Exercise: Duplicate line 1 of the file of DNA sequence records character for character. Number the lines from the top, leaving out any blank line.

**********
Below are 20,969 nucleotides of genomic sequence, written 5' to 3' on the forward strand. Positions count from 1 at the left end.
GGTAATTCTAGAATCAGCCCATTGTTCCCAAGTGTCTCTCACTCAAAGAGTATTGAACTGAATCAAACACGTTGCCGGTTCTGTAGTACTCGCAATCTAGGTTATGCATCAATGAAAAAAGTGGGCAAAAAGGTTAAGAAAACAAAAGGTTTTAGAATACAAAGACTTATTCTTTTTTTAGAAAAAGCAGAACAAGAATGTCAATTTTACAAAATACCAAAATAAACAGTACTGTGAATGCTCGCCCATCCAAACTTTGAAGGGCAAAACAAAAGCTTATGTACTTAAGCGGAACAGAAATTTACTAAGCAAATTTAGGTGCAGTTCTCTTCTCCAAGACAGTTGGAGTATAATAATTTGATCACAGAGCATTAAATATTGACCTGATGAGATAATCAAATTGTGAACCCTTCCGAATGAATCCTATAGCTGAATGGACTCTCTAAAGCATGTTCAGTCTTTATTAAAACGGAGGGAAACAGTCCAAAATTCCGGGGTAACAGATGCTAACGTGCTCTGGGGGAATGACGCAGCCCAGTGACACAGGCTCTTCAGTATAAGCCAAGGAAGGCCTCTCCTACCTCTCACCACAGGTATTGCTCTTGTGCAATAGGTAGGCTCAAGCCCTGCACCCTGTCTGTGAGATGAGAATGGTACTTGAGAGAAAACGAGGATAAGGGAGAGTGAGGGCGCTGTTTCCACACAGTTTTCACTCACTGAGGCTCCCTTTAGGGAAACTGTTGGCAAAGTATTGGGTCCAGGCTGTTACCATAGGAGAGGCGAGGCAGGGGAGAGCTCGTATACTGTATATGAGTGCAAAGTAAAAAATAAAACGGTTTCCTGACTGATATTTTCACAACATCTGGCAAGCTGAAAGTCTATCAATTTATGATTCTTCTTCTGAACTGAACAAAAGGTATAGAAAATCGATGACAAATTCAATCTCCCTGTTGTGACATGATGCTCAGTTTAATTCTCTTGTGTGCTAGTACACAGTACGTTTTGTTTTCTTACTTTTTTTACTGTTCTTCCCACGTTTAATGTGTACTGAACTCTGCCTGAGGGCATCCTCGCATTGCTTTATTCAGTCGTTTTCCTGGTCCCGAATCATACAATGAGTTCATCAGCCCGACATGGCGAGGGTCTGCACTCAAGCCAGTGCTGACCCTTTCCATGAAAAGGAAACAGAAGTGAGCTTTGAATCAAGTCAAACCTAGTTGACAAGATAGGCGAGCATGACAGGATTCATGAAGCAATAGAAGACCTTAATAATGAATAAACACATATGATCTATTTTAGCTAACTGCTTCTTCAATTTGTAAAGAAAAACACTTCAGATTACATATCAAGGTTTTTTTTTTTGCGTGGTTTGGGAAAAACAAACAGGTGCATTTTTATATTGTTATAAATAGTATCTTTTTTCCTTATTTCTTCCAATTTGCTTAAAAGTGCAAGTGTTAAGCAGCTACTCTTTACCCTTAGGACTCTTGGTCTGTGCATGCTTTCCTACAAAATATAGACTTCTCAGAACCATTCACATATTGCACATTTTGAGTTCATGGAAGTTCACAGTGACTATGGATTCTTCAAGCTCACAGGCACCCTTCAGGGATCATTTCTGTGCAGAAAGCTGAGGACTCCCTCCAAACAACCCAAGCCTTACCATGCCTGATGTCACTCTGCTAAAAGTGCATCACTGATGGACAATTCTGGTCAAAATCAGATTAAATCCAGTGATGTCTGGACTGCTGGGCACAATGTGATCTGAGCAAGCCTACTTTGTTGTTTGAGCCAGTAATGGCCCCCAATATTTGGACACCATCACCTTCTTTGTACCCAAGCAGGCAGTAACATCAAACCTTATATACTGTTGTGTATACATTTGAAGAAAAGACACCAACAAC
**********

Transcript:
Below are 20,969 nucleotides of genomic sequence, written 5' to 3' on the forward strand. Positions count from 1 at the left end.